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DES MOINES — Nikole Hannah-Jones, creator of the “1619 Project,” feels “a deep sense of pride” that Iowa legislators were so frightened by her essay that they tried to prohibit the teaching of it in her home state.
Featured Thursday at a virtual Sussman Lecture, a program of the Harkin Institute for Public Policy at Drake University in Des Moines. Hannah-Jones spoke about reparations that still need to be made for slavery.
“We have to have an acknowledgment, a truth-telling, and talk about what repair, restitution and reparations looks like,” Hannah-Jones said.
“Reparations is the morally right thing to do, but it would actually help our entire society,” she said. “Black people would do what everyone else does with wealth: Send their kids to college, start businesses, buy homes and infuse millions of dollars into the economy.”
The 1619 Project was created by Hannah-Jones, who is an Iowa native, and published in the New York Times Magazine in 2019 for the 400th anniversary of the arrival of the first- known enslaved Africans to America in 1619, over 150 years before the United States became a nation with the signing of the Declaration of Independence.
The project won the 2020 Pulitzer Prize for Commentary, and the Pulitzer Center said it has helped connect about 4,500 classrooms with the curriculum.
In Iowa, House File 222 would have banned schools, community colleges and state universities from using any history curriculum obtained from the 1619 Project. The proposed measure did not gain enough support from legislators to make it past a deadline for further debate this session. Hannah-Jones thanked educators, teachers, parents and social justice activists who fought against HF 222.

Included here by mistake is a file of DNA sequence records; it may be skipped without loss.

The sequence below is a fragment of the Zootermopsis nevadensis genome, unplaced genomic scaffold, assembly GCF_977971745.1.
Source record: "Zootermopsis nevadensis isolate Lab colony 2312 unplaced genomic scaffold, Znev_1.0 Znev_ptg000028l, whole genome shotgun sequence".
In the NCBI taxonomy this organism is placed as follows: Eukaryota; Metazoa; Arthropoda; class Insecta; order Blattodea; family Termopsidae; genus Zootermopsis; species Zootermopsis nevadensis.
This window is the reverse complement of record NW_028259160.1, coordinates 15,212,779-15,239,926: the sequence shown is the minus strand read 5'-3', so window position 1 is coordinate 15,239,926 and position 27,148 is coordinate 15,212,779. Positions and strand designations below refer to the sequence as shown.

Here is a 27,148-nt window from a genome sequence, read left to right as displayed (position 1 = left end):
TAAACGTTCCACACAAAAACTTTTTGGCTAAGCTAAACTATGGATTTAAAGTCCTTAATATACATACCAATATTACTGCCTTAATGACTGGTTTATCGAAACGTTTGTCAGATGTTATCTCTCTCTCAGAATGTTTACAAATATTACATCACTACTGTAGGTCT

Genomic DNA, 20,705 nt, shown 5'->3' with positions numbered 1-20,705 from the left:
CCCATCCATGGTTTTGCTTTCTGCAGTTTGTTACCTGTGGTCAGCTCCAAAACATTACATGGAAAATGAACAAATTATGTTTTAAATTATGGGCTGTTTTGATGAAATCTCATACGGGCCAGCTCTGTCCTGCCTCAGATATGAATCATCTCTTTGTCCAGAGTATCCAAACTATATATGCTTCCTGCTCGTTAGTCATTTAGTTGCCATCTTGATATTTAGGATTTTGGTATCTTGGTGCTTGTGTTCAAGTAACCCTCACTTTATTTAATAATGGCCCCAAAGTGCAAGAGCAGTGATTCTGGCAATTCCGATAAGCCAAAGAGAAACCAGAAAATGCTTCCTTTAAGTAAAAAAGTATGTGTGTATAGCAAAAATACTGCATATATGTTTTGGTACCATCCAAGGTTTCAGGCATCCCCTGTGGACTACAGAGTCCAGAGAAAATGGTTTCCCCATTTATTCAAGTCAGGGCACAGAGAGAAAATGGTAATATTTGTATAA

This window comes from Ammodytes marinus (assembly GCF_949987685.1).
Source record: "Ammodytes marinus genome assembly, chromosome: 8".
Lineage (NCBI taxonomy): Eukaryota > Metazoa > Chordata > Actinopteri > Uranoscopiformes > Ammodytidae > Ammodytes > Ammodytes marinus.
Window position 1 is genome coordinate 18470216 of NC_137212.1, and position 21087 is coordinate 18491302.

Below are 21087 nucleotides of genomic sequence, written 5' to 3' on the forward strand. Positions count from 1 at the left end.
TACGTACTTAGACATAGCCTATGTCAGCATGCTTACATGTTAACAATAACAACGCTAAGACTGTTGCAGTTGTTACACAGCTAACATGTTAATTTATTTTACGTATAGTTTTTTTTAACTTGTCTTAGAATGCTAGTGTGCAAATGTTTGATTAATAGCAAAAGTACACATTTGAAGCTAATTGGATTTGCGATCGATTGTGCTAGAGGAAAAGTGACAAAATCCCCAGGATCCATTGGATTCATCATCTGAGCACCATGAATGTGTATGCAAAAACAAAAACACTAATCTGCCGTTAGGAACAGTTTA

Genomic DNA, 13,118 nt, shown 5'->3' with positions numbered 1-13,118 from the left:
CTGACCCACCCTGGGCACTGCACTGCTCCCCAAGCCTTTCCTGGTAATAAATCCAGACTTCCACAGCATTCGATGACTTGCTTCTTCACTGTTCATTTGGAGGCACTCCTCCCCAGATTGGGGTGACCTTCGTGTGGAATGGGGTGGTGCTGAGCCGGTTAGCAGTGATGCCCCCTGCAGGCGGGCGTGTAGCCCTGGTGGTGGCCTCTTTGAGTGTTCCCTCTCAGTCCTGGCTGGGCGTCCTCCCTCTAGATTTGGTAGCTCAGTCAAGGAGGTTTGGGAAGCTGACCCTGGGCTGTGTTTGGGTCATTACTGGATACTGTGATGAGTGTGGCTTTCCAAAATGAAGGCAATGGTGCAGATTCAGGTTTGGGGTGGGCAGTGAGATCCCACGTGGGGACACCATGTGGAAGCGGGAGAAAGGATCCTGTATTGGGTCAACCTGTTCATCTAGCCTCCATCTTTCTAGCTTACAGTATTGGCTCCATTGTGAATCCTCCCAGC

One of the most contested parts of the 1619 Project is how Hannah-Jones wrote about the role slavery played in the American Revolution, she said.
“So many of our country’s founders were enslavers,” she said. “The person who wrote the Declaration of Independence, the Constitution, the Bill of Rights, 10 of our first 12 presidents were enslavers.”
Quoting Martin Luther King Jr., Hannah-Jones said Americans want “negative peace.”
“We have to discuss what happened, try to fix what happened, and then we can start to have that reconciliation,” she said.
Education, housing, health, life expectancy and the disparity of wealth between white and Black people can be traced to slavery, Hannah-Jones said. The 1619 Project is about how the present has been shaped by slavery, she said.
Hannah-Jones said the reason she wanted to be a journalist was to write about Black people and racial inequality. In her reporting, Hannah-Jones said she wants to get to the “why, the how and the who” responsible for racial inequality.
“You can treat it as an investigative beat,” she said. “We think of these things as a legacy of the past, but there are people today driving policy that leads to racial inequality.”
Her journalism career began as a high school student in Waterloo. She would look through her high school newspaper and wouldn’t see stories about students who looked like her, who were bused from their neighborhoods to go to a predominantly white school.
“We have to have diverse newsrooms, not because it’s politically correct, but because we won’t be accurate if we don’t have an accurate representation of America in newsrooms,” Hannah-Jones said.
Iowa has a history of being a “moderate” state, Hannah-Jones said. It was the first Midwestern state to legalize same-sex marriage in 2009. It was the first state to desegregate schools in 1868. It has some of the best public education in the country, Hannah-Jones said.
Lately, however, Hannah-Jones said she has been “disheartened with some of the turns the state has made.” Iowa is not a place she would want to move back to, Hannah-Jones said.
“It’s a white state. People of color don’t want to go there,” she said. “They come into places where there’s so much inequality and not the proper support, and they don’t want to stay.”
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